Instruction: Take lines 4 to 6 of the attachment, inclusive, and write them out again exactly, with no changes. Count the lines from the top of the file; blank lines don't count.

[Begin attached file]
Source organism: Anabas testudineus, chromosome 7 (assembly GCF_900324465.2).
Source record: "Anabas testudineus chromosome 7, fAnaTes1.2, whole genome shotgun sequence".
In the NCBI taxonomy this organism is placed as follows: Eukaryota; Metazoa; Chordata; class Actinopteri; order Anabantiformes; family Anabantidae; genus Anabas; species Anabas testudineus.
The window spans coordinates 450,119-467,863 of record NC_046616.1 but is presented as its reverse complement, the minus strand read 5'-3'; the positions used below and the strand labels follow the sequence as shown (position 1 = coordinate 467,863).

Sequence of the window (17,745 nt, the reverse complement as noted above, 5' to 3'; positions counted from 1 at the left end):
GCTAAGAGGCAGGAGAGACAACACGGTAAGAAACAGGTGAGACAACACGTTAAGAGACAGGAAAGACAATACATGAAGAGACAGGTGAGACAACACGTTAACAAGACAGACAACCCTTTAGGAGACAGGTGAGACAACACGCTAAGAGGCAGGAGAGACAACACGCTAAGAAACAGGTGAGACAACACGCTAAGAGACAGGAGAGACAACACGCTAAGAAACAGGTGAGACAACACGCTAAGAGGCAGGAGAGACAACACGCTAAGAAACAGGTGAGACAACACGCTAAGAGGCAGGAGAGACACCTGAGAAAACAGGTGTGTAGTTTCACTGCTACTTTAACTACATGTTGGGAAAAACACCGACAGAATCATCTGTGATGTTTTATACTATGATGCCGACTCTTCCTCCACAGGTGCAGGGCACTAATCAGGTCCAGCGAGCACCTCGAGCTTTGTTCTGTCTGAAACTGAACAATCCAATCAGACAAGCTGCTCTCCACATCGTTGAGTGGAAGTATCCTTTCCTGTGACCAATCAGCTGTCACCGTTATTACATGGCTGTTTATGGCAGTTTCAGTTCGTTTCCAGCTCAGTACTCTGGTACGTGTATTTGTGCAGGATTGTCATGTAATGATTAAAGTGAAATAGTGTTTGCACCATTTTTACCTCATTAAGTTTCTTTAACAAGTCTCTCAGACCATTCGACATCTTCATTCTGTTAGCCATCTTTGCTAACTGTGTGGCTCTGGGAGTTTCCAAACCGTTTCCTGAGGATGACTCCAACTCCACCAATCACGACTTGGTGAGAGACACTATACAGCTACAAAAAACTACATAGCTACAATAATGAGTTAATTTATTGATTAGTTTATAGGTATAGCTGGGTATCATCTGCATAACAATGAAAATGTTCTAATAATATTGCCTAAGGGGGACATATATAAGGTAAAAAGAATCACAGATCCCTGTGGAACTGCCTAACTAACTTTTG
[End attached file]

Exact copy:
The window spans coordinates 450,119-467,863 of record NC_046616.1 but is presented as its reverse complement, the minus strand read 5'-3'; the positions used below and the strand labels follow the sequence as shown (position 1 = coordinate 467,863).

Sequence of the window (17,745 nt, the reverse complement as noted above, 5' to 3'; positions counted from 1 at the left end):
GCTAAGAGGCAGGAGAGACAACACGGTAAGAAACAGGTGAGACAACACGTTAAGAGACAGGAAAGACAATACATGAAGAGACAGGTGAGACAACACGTTAACAAGACAGACAACCCTTTAGGAGACAGGTGAGACAACACGCTAAGAGGCAGGAGAGACAACACGCTAAGAAACAGGTGAGACAACACGCTAAGAGACAGGAGAGACAACACGCTAAGAAACAGGTGAGACAACACGCTAAGAGGCAGGAGAGACAACACGCTAAGAAACAGGTGAGACAACACGCTAAGAGGCAGGAGAGACACCTGAGAAAACAGGTGTGTAGTTTCACTGCTACTTTAACTACATGTTGGGAAAAACACCGACAGAATCATCTGTGATGTTTTATACTATGATGCCGACTCTTCCTCCACAGGTGCAGGGCACTAATCAGGTCCAGCGAGCACCTCGAGCTTTGTTCTGTCTGAAACTGAACAATCCAATCAGACAAGCTGCTCTCCACATCGTTGAGTGGAAGTATCCTTTCCTGTGACCAATCAGCTGTCACCGTTATTACATGGCTGTTTATGGCAGTTTCAGTTCGTTTCCAGCTCAGTACTCTGGTACGTGTATTTGTGCAGGATTGTCATGTAATGATTAAAGTGAAATAGTGTTTGCACCATTTTTACCTCATTAAGTTTCTTTAACAAGTCTCTCAGACCATTCGACATCTTCATTCTGTTAGCCATCTTTGCTAACTGTGTGGCTCTGGGAGTTTCCAAACCGTTTCCTGAGGATGACTCCAACTCCACCAATCACGACTTGGTGAGAGACACTATACAGCTACAAAAAACTACATAGCTACAATAATGAGTTAATTTATTGATTAGTTTATAGGTATAGCTGGGTATCATCTGCATAACAATGAAAATGTTCTAATAATATTGCCTAAGGGGGACATATATAAGGTAAAAAGAATCACAGATCCCTGTGGAACTGCCTAACTAACTTTTG